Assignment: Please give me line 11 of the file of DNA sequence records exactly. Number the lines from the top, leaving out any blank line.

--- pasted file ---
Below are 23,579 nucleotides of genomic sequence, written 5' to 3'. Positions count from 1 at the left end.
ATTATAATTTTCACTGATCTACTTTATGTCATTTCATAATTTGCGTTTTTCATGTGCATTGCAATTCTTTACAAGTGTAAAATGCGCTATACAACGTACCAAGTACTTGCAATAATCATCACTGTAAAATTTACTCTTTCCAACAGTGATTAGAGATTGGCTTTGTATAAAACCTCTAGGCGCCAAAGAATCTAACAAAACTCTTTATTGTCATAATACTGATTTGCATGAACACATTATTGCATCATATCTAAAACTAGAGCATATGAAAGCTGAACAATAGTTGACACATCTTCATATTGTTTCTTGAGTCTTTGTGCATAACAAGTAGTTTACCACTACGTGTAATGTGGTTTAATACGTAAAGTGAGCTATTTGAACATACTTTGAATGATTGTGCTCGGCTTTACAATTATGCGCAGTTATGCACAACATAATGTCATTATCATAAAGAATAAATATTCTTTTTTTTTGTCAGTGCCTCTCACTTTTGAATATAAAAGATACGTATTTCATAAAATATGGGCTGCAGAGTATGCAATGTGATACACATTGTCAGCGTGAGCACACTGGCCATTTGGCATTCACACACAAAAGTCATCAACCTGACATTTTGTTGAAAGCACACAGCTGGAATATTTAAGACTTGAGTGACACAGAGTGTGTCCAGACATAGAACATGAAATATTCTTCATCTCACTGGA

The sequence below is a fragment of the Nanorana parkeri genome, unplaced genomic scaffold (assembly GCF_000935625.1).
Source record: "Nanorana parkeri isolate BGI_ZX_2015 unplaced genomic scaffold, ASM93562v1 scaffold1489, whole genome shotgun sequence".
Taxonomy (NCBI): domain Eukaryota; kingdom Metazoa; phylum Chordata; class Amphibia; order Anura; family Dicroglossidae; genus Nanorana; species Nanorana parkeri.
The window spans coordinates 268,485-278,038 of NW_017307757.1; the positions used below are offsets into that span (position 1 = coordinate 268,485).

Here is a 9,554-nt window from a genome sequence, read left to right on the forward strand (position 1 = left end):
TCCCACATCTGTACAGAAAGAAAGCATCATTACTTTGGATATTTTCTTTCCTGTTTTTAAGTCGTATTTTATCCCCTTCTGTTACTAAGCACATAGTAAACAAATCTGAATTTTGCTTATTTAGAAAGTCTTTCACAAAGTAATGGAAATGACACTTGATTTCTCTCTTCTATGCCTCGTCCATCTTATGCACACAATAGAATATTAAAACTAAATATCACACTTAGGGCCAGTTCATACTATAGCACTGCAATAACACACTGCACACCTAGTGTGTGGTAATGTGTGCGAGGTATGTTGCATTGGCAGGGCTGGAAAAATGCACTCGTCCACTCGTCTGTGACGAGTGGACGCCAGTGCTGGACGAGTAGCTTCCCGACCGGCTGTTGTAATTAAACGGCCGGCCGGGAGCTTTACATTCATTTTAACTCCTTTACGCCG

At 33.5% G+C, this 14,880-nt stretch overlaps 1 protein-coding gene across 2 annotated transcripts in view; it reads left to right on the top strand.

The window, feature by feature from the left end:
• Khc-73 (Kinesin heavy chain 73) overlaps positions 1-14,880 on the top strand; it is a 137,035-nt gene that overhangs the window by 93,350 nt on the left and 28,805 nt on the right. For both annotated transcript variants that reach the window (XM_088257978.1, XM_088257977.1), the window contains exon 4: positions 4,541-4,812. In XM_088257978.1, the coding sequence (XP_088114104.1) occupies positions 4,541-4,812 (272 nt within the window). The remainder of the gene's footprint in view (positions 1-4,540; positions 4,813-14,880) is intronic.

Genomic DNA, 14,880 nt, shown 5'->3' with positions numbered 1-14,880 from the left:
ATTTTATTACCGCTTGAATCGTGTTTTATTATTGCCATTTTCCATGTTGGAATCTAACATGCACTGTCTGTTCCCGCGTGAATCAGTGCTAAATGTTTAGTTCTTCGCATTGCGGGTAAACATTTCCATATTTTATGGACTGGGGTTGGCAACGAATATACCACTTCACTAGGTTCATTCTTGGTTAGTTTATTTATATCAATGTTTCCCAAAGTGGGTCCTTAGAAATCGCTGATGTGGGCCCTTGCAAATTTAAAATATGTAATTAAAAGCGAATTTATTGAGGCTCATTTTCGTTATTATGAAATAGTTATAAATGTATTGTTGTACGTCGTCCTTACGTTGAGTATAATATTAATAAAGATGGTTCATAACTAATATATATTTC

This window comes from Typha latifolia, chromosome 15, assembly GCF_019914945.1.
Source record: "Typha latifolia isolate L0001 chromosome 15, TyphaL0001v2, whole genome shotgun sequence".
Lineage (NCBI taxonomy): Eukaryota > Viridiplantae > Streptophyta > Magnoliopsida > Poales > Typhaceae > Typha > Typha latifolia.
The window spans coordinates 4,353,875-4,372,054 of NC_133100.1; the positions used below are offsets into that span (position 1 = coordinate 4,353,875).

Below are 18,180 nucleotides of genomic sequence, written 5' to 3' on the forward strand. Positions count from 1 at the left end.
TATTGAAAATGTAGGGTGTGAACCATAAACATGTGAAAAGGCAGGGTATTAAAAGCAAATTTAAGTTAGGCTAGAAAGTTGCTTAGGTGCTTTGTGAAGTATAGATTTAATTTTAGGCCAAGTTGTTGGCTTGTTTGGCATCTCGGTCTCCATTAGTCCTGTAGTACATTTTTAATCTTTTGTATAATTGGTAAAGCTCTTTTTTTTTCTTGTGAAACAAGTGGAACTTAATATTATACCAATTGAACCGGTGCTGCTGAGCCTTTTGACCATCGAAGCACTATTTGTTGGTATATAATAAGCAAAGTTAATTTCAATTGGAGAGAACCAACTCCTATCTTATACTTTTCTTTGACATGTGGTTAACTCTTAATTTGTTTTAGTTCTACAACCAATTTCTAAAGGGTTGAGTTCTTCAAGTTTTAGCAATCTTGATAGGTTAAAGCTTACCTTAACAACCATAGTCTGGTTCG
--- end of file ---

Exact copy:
• Khc-73 (Kinesin heavy chain 73) overlaps positions 1-14,880 on the top strand; it is a 137,035-nt gene that overhangs the window by 93,350 nt on the left and 28,805 nt on the right. For both annotated transcript variants that reach the window (XM_088257978.1, XM_088257977.1), the window contains exon 4: positions 4,541-4,812. In XM_088257978.1, the coding sequence (XP_088114104.1) occupies positions 4,541-4,812 (272 nt within the window). The remainder of the gene's footprint in view (positions 1-4,540; positions 4,813-14,880) is intronic.